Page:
Here's the explanation: Wall street f-ed up, so let's give them $700 billion dollars that (sorry, I have to do it) Main street will have to pay back simply to postpone (not prevent) the economic disasater at hand. Doesn't anybody remember history well enough to know that Joe Asshole was the one who had to load up all his belongings onto the back of his Model-T pickup truck and haul it across the country looking for work, while the fat cats on Wall Street maybe had to settle for one scoop of caviar instead of two with their morning ostrich egg? The markets will crash, and we will suffer, moreso with that $700 billion dollar debt on our backs, while Wall Street men and CEOs will be partying like it's 1929. The reason they don't explain this more clearly is because, well...it would really kind of make them look like a bunch of jerks.

DOTDOT 13 years, 8 months ago

And I wouldn't mind hearing the word "rescue" bandied about so much if the current president didn't pronounce it "reschew."But that's just me.

frankt 13 years, 8 months ago

Borak, yeah, I'm sure it's not easy for anyone--politicians, the media or financial experts--to explain this stuff, especially since many of them may not understand it. Maybe what makes me mad isn't even the lack of an explanation; it's the dumbed-down, sort of condescending terminology that's often used. Often I get the feeling that, when people talk about "middle America," what they mean to say is "the stupid masses." And when you read those polls that sometimes pop up on how dumb Americans are getting ("Americans only read one book per year and don't know their ABCs," or whatever), it seems to verify that the masses, are, in fact, are as stupid as it has become popular to believe. But when I think of the people I actually know (some of whom don't read one book per year and are more or less uninformed of the news, but are certainly NOT stupid), who actually fits the prototype of the person they're trying to reach? Pandering to the perceived lowest common denominator with vapid, condescending phrases like "from Wall Street to Main Street" helps create an uninformed public. I know we've all heard this before a million times. But what's sad is the reason the media, politicians, etc. do this isn't some overarching plot to keep the masses dumb and easy to manipulate, it's that they think we simply are too stupid to even try to attempt to explain something in a substantive--and, maybe, complicated--way.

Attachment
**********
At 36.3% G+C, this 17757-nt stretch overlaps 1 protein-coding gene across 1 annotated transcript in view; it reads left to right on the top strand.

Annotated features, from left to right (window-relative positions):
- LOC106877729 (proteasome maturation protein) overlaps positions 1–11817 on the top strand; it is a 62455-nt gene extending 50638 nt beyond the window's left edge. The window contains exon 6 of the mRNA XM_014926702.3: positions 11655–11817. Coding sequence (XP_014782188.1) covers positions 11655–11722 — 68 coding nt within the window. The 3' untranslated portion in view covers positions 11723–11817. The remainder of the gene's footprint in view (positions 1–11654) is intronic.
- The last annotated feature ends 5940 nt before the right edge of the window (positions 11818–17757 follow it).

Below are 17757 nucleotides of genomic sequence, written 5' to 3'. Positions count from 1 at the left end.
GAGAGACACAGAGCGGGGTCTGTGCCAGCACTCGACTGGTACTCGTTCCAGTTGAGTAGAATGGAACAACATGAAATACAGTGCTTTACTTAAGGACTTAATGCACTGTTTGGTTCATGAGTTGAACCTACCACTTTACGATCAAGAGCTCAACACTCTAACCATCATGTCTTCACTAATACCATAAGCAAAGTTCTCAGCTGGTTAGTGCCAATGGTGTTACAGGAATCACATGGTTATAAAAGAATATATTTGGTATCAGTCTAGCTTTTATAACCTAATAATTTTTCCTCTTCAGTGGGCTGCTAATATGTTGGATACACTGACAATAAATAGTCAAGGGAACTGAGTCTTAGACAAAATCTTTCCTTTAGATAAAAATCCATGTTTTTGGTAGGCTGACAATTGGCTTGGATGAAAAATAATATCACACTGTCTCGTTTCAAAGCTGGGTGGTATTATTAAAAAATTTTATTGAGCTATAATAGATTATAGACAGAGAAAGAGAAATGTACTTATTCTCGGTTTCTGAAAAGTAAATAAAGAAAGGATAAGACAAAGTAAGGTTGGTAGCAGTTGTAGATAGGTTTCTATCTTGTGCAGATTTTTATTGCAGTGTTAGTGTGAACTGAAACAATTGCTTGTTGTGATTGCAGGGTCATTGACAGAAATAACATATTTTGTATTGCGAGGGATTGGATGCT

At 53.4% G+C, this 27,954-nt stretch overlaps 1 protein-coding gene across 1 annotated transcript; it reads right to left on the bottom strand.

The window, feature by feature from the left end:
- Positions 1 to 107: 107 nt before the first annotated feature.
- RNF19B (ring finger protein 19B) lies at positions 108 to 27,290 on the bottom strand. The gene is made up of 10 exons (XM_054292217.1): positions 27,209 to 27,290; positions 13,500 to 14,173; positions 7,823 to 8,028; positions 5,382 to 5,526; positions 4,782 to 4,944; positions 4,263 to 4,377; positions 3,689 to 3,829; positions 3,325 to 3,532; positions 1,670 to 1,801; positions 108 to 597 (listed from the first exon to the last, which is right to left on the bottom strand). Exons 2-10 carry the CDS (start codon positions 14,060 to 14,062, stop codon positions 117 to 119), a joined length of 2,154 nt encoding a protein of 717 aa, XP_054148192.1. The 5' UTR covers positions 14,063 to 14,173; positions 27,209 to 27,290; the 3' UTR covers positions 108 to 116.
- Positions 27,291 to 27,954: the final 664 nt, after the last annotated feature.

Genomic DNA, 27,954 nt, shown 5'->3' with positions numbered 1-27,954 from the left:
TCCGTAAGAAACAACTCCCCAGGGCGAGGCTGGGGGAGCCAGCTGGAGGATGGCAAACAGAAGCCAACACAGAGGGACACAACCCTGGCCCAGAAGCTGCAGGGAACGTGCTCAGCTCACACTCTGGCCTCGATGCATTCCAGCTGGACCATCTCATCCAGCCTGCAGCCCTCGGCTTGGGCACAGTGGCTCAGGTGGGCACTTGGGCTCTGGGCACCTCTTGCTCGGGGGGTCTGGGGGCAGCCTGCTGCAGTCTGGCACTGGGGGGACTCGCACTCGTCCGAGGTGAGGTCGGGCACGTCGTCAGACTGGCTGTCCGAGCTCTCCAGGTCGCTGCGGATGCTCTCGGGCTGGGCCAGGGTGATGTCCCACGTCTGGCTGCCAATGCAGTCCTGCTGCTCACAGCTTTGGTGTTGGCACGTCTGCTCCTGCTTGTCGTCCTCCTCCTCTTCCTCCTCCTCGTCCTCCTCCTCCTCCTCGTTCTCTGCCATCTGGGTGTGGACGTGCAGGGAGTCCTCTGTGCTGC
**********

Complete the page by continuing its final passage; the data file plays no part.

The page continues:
13 years, 8 months ago

Frank: "Maybe what makes me mad isn't even the lack of an explanation; it's the dumbed-down, sort of condescending terminology that's often used"I don't disagree, not a bit. I hate sloganeering. On the other hand, even though Congress' approval rating is lower than Bush's, 90-some percent of congresscritters will be re-elected this fall*. On the third hand, I think the major reason politicians speak simply is because they themselves do not understand. They speak to us as simpletons because they are simpletons and speak to us in slogans because they think in slogans. I would venture that very few of them truly grasp the theory behind the bailout. They are smart enough to know that whatever happens, they need to be seen doing something - the American public will not forgive someone who didn't try - but they are no smarter.Measles: you are correct that $700b buys nothing but time and precious little of that. In order to avoid giving alm nightmares of Rabbit Stew, I'll leave it there.* Those numbers prove that someone around here is incompetent, and I sure hope to God it's not me. what was it Harry S said about a one-armed economist?

DOTDOT 13 years, 8 months ago

Does this mean I should stop expecting more stimulus checks?

smerdyakov 13 years, 8 months ago

Look out Main Street!Breaking News 2:14 PM ET:House Rejects Bailout Plan, 228-205; Leadership Plans Second Attempt to Pass Bill

13 years, 8 months ago

Sure, our representatives will have to keep voting until they give leadership the correct answer. But in the meantime, who needs a law when you have this:Sept. 29 (Bloomberg) -- The Federal Reserve will pump an additional $630 billion into the global financial system, flooding banks with cash to alleviate the worst banking crisis since the Great Depression. http://www.bloomberg.com/apps/news?pid=20601103&sid=aD8ILDu0nEkE&refer=news